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Quitclaim Deed: A Document that transfers property-interest

Posted on: 05th Jun, 2005 10:42 pm
A quitclaim deed is a legal document that transfers your interest to another individual in the property such as
  • House - A building for human habitation
  • Land - A place which can be used for habitation, investment or any other purpose
  • Mobile home - A movable house that is parked in a place
Two parties are there in a quitclaim deed process – grantor and grantee. Grantor is the party that transfers the property and the grantee is the party that gets the property. In a quitclaim deed, no promises are made by the grantor that the property is lien-free. Before opting for this deed, it is advised that the grantor should consult an attorney and know about the possible consequences of such property transfer.

To help you get a clear idea of what a quitclaim deed (often misspelled as quick claim deeds or quit claim deeds) is, the whole information is divided into different sections:

When to use quitclaim deed

A quitclaim deed is commonly used in the following situations:

  1. In a divorce, when an ex-spouse transfers ownership of the property to the other.
  2. A spouse may add other spouse's name to the property title after marriage only by issuing the spouse a deed.
  3. At the time of purchasing a property, ownership is transferred from the seller to the buyer. For such transfer, parties involved may use a quitclaim, general warranty, or special warranty deed.
  4. Sometimes, previous owner of the property may retain some ownership interest in the property. This interest can be transferred to the new owner with the help of a quitclaim deed.
  5. A person planning a will or a living trust can use the document to transfer ownership of the property into a trust or the person they want to inherit the property.
  6. Parents willing to transfer the ownership in a property to a child or a relative before the property gets stuck in a probate.

6 Steps to follow in a quit claim deed

Preparing a quitclaim deed is very easy. Here are some quick steps to do so.

  1. First of all, obtain a quit claim deed form. You can get the form online. You can also obtain it from the office of the local county recorder.
  2. Fill in the names of the grantor and the grantee. If possible address of both the parties has to be filled in.
  3. Signature of the grantor should be there in the form. In some states, signatures of both the grantor and the grantee are required.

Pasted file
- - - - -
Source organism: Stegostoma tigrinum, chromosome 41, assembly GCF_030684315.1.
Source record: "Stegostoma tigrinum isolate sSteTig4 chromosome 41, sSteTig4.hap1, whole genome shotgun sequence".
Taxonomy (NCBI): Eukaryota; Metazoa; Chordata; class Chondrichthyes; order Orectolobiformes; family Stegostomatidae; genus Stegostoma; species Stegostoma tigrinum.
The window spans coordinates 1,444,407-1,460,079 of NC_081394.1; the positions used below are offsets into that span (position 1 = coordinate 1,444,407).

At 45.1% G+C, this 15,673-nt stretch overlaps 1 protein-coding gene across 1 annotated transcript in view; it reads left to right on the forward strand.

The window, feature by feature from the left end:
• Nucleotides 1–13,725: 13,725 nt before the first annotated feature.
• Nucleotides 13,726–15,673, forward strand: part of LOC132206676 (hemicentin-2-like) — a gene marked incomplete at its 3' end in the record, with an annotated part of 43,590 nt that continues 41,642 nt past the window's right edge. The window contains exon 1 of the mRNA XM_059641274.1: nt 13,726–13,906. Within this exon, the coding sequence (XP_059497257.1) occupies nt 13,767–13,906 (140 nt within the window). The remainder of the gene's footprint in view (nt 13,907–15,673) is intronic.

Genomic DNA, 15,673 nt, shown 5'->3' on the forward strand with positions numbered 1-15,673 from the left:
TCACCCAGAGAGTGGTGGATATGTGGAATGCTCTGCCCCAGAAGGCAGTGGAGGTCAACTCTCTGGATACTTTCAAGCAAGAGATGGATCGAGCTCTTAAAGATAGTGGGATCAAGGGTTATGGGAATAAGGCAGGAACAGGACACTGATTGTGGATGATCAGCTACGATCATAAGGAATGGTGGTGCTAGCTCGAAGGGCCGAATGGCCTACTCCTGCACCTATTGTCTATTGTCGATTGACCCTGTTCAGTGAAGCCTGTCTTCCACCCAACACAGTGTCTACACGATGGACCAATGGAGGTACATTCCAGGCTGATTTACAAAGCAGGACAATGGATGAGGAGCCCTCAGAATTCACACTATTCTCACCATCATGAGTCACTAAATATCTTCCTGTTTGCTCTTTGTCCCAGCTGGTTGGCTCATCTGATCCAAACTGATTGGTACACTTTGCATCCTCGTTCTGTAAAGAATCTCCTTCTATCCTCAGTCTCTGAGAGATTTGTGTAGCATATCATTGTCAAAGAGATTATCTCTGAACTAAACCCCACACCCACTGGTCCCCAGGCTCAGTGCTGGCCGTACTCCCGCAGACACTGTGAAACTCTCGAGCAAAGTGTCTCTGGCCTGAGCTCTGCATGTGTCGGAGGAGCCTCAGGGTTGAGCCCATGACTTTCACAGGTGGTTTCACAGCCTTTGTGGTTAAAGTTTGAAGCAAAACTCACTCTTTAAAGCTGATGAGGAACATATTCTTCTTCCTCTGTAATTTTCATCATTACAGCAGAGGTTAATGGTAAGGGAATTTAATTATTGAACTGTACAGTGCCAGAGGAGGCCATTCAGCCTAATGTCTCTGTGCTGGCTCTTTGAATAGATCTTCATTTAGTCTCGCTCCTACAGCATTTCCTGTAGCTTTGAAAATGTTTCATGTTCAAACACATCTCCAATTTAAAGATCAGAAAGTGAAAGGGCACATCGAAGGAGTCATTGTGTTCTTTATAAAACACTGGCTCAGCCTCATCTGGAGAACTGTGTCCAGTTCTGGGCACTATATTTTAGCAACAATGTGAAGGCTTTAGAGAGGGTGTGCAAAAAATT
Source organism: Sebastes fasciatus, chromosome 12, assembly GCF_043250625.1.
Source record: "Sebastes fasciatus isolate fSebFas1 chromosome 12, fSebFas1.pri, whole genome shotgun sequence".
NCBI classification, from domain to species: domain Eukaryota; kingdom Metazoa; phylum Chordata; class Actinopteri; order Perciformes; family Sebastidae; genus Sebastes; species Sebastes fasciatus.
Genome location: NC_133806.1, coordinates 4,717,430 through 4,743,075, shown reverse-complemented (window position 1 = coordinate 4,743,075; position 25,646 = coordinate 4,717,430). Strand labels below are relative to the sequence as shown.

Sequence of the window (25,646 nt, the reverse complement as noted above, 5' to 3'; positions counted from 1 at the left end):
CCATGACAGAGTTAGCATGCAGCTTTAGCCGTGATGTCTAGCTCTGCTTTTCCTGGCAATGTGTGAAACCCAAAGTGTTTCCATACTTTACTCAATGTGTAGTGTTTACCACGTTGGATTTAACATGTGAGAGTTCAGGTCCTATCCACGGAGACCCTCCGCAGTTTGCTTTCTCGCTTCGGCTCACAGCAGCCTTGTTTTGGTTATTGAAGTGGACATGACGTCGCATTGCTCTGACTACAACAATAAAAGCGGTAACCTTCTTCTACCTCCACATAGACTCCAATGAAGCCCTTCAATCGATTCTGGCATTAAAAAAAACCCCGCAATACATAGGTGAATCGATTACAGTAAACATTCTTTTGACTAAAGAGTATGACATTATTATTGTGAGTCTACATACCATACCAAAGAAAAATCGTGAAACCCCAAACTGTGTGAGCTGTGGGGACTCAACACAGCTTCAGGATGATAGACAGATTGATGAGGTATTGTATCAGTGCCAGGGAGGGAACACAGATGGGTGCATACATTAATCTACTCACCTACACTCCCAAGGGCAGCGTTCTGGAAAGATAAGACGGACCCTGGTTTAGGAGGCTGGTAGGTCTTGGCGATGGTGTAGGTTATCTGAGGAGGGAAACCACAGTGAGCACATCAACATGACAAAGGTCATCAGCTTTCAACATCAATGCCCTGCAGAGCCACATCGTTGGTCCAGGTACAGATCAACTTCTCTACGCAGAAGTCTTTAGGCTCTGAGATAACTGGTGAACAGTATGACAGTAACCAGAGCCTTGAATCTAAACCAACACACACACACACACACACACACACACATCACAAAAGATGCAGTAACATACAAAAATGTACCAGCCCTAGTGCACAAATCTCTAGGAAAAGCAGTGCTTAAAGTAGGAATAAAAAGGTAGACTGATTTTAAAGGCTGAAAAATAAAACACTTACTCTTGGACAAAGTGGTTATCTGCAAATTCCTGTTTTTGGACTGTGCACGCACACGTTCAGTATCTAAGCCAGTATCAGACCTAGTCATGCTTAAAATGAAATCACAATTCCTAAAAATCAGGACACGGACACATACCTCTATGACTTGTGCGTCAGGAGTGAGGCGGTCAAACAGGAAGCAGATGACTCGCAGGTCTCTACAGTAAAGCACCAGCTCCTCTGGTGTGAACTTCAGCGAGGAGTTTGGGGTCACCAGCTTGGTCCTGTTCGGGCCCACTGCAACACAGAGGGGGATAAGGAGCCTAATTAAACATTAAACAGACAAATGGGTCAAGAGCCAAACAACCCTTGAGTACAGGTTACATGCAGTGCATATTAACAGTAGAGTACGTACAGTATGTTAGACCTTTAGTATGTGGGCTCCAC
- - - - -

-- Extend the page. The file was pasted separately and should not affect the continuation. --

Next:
4. A public notary should verify the signature of the grantor. Generally, the grantor has to sign the deed in front of a public notary.
  5. A legal description of the property is a must. This is because of the fact that without the legal description, deed can’t be recorded in the recorder’s office.
  6. In order to make the deed valid, it should be recorded in the recorder’s office.

Life estates and quitclaim deeds

Even after transferring a property through quitclaim, you can have the right to stay there till your death. This is possible only if you retain a life estate for yourself. A life estate is a kind of estate where you retain interest in the property for your lifetime, and specifically name the person to whom the property is to go to immediately after your death.

Reverse/undo quitclaim

Once you have signed a quitclaim, the only way to get the property back is to have the grantee quitclaim it back to you or prove the transfer was invalid. If you can prove that you signed the deed under threat, external pressure, or the grantee made you sign by telling you false information, then you can have the quitclaim deed invalidated. For invalidating a deed, consult an attorney in your state. Learn more...

This legal document is a good way to transfer property if you are transferring it between family. The best way to transfer property to or from someone who is not family is to use a general or special warranty deed which gives the buyer warranties as well as transfers property.

Related Readings

Related Forum Discussions

I have lived in a house which had to be purchased as a 2nd mortgage by my parents. I have been here paying the mortgage for 2 1\2 years but I am not on the deed. When we go to sell it my parents would have to pay capital gains taxes on it. Is there a way around this? I was told that if we get my name on the deed and can show them that I have been paying then we would not have to pay capital gains. thanks for any help